The resolution of a community-dividing dispute in a San Francisco neighborhood has lessons for JP, one sociologist told the crowd at the most recent JP Forum. Beth Roy, a longtime mediator in the Bay Area, gave a talk titled, “Mediating Gentrification: How One Community Created Unity Out Of Divisiveness.”
Roy shared how she helped mediate an eight-year dispute in her own changing neighborhood of Bernal Heights. The San Francisco neighborhood is similar to JP, with an "urban village" feel, according to the San Francisco Gate. In 1980 the community branch library created vibrant murals on its exterior walls. And 30 years later, the adored branch library was being renovated.
Why do people move to London? Why do they choose to leave? #londonischanging http://t.co/TQ1wE0lm3A @duartecg pic.twitter.com/6CAxdjqyeF— OpenCity Projects (@OpnCty) March 3, 2015
An ocean separates Jamaica Plain and London, England, but both areas share an air of change. A project running in London has caught our attention and we’re replicating it in JP. Rather than promoting companies and services, two digital billboards in Central London are promoting its people, the changing city and an enhanced understanding of the rapid change.
The fifth annual "State of Our Neighborhood" forum took place Thursday at the Kennedy School. This year's gathering focused on affordable housing. The format was designed to get specific commitments from politicians who represent JP on City Council and on Beacon Hill. More than 200 people attended the event, which was organized by JP New Economy Transition. [View the story "As It Happened: 'State of Our Neighborhood' 2015" on Storify]
Finally, there's good news for seniors who own their own homes and want to stay in JP. On Tuesday, Mayor Marty Walsh signed a "home rule petition" to give tax deferrals to long-term home owners. It could be part of a solution for some in the battle against rising property costs. So how does this affect qualifying residents of JP? Well, if passed in the state legislature, qualifying long-term homeowners will be able to more easily afford remaining in their homes by deferring property taxes.
Boston.com talked to real estate company Redfin about a new survey that bears out what many would-be JP homeowners will tell you: Our neighborhood is brutal for buyers. Redfin puts 02130 as the fourth-most competitive Zip Code in the nation. That's behind three Zips in San Francisco. Nearly three out of four homes sold here last year brought in multiple offers. And 60 percent of sales went for more than asking.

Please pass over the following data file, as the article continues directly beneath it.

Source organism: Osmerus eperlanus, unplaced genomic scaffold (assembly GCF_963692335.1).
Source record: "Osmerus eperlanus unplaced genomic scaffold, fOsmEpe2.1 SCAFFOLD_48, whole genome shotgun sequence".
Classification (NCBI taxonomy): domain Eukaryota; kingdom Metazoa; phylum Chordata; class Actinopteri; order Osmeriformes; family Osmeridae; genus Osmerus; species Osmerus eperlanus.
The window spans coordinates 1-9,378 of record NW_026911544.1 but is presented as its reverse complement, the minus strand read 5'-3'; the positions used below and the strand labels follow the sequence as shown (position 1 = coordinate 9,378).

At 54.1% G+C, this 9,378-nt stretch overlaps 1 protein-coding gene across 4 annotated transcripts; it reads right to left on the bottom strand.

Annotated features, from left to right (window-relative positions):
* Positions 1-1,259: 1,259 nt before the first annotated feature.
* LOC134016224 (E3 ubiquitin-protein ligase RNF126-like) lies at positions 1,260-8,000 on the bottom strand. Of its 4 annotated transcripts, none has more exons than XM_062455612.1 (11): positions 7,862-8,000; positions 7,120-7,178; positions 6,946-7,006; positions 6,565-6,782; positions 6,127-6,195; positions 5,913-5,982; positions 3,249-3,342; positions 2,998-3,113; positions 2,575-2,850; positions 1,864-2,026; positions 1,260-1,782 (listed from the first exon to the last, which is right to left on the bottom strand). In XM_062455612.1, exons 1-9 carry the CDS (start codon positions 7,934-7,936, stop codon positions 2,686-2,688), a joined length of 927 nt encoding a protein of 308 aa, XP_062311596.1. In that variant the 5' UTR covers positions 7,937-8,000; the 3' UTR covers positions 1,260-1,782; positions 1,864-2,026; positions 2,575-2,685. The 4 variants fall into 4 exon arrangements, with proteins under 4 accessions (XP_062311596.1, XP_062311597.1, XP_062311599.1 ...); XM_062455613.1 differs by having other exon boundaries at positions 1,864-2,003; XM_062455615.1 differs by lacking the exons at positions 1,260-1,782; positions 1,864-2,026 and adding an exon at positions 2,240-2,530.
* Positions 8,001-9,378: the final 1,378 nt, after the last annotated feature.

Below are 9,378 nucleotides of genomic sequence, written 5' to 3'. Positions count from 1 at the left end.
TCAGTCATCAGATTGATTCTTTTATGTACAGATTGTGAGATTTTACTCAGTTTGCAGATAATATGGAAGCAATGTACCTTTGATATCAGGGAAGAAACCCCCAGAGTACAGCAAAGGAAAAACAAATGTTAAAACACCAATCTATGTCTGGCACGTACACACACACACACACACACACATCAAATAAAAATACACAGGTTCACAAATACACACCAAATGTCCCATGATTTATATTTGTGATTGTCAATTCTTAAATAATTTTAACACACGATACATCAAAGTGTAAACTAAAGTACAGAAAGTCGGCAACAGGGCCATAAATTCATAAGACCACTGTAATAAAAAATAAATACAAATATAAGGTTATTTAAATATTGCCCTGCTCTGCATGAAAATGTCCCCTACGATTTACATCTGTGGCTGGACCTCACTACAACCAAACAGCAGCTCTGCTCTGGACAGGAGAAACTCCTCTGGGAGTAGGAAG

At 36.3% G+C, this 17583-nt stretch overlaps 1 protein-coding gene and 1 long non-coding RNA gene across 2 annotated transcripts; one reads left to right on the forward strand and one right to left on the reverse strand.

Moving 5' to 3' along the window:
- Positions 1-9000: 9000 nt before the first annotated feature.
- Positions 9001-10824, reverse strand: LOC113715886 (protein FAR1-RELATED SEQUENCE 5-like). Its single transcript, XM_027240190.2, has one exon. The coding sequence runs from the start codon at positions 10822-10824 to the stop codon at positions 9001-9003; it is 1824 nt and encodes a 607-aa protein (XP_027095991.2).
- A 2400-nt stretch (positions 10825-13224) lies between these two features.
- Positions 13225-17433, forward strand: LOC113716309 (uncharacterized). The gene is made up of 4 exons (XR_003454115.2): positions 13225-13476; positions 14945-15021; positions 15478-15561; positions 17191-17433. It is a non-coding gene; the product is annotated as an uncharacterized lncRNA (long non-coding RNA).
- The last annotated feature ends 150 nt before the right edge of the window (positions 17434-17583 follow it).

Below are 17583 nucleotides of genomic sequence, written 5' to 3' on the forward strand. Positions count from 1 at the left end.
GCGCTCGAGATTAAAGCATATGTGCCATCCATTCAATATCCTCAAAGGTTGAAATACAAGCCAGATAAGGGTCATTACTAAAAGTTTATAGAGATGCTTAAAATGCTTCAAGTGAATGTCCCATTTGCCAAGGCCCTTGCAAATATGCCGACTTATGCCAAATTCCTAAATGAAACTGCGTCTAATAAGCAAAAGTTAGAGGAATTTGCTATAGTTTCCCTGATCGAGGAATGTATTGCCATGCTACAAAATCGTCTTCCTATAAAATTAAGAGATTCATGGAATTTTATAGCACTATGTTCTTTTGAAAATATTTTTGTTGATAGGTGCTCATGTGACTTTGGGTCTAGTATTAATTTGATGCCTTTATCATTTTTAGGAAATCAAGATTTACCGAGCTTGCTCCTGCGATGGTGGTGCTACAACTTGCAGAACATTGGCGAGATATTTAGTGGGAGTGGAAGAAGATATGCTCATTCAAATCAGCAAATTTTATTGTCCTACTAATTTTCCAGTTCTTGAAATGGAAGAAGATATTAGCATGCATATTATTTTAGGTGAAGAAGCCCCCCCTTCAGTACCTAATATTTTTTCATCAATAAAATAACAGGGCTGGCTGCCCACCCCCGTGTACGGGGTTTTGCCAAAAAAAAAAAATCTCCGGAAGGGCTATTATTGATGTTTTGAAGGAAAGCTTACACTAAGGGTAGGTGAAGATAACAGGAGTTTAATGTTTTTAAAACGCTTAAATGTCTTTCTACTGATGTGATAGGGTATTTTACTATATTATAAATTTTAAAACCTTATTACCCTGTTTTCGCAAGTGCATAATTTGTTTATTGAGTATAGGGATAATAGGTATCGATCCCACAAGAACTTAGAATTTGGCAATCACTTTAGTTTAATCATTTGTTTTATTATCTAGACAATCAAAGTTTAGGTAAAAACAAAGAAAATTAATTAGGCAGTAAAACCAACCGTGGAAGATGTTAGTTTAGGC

Damaris Pimentel, owner of Ultra Beauty Salon, colors Rose Moorachian's hair. November 2014. Credit: Esther Ro
Running a small business is no easy task. Just ask longtime Jamaica Plain entrepreneurs Damaris Pimentel and Patria Valenzuela. The two business pioneers face the challenge of thriving in the midst of a gentrifying neighborhood.
An Egleston Square business owner facing eviction said a tentative deal allowing him and five other entrepreneurs to stay would send a ripple of positive effects beyond Jamaica Plain and Roxbury. The six remaining long-time tenants of 3152-3160 Washington St. — all Latinos — have reached a verbal agreement with new landlord City Realty that may allow them to continue operating in Egleston Square. One of those business people is Santo Anibal Ramirez of Anibal Color Studio. "Though it was just a verbal agreement, that's how all resolutions start.
Santo Anibal Ramirez, owner of Anibal Color Studio, talking about closing his business due to the rise in rent. Credit: "Ain't No One Can Afford This"
People pour their sweat and souls into things they believe are worth their time. Helen "Homefries" Matthews, a Jamaica Plain resident of 13 years, dedicates her time to "Ain't No One Can Afford This," a public video project that will share the stories of JP residents and business owners who have been or are being priced out. I sat with Homefries for about two hours in Café Bartlett Square. As she spoke about her community and its residents, I saw the fervor in her eyes with which she is diving into this video project full-fledged.
A new study confirms what you already know: Jamaica Plain is full of creative types. Demographer Richard Florida argues this "creative class" represents a new kind of class divide. Florida, director of the Martin Prosperity Institute and one of the study’s authors, says that class is an inescapable presence in America. And he makes a point that class is embedded in our geography; there’s a clear relationship. “The Divided City: And the Shape of the New Metropolis” intends to help people better understand the relationship between class and geography since it’s an inevitable factor in our way of life, according to the study.